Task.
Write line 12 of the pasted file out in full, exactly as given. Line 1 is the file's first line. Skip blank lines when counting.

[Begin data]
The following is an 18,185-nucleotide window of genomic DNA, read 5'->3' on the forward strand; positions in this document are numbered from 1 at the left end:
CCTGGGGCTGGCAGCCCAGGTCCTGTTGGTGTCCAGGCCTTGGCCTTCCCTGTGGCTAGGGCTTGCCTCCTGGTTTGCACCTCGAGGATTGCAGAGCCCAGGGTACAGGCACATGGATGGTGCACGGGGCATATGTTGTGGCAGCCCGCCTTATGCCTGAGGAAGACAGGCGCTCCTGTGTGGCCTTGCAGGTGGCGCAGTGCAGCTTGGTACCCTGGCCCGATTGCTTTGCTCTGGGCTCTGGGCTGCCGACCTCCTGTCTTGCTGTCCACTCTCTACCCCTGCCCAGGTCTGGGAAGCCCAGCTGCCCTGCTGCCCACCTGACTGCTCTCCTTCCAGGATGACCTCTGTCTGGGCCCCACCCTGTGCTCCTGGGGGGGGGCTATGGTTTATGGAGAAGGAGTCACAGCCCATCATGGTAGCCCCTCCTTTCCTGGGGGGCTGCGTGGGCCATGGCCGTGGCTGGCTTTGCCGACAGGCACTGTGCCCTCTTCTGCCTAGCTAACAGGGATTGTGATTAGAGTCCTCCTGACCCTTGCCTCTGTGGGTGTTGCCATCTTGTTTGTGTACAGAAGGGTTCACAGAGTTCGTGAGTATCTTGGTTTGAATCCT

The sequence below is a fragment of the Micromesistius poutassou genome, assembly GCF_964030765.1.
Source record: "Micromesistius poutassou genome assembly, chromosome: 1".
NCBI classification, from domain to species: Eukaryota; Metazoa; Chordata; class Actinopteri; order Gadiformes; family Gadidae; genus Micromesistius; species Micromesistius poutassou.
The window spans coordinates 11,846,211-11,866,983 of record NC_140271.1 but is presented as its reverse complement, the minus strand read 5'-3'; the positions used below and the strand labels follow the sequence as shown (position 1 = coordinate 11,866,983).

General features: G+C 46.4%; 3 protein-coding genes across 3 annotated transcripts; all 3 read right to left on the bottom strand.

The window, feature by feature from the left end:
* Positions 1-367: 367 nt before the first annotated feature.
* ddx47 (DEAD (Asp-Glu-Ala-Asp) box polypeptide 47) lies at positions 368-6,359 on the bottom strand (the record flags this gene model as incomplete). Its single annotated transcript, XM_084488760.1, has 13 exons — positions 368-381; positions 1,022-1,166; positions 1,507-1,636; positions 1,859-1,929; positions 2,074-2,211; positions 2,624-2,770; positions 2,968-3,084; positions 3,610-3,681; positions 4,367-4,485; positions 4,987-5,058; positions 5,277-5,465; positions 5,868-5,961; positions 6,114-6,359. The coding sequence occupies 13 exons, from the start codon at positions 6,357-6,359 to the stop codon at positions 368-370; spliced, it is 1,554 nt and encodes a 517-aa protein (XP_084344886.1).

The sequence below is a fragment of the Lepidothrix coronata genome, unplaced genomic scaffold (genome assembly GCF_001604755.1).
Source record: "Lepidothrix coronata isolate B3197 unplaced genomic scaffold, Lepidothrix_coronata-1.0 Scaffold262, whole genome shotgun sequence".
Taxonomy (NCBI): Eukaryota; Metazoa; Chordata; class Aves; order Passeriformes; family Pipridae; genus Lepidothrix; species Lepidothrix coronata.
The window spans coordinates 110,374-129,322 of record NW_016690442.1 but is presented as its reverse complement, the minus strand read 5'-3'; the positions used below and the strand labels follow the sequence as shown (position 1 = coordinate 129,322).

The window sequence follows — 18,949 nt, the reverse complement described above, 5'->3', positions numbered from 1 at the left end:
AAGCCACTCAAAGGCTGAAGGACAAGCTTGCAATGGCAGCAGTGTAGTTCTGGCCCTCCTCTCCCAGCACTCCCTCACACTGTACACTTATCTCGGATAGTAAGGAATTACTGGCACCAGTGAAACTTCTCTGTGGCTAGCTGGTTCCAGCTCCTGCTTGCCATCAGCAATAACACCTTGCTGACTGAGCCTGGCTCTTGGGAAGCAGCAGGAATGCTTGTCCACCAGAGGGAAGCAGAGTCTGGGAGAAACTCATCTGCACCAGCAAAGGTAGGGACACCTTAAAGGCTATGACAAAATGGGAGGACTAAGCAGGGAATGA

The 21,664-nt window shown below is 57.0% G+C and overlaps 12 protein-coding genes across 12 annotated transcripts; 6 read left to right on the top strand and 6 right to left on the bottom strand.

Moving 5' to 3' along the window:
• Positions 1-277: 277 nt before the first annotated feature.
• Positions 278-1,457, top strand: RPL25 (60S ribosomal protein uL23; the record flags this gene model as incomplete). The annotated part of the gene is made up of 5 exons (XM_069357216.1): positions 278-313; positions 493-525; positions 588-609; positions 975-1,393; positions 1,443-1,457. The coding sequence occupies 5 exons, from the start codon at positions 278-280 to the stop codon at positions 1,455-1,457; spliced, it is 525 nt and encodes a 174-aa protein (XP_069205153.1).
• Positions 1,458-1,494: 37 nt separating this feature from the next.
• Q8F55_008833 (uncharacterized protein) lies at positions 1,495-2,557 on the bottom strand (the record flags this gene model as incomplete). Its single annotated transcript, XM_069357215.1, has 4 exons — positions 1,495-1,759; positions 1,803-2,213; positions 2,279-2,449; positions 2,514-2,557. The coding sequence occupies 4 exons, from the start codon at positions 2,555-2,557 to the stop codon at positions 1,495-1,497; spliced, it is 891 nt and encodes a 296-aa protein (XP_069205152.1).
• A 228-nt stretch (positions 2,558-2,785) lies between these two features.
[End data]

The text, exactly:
Source record: "Lepidothrix coronata isolate B3197 unplaced genomic scaffold, Lepidothrix_coronata-1.0 Scaffold262, whole genome shotgun sequence".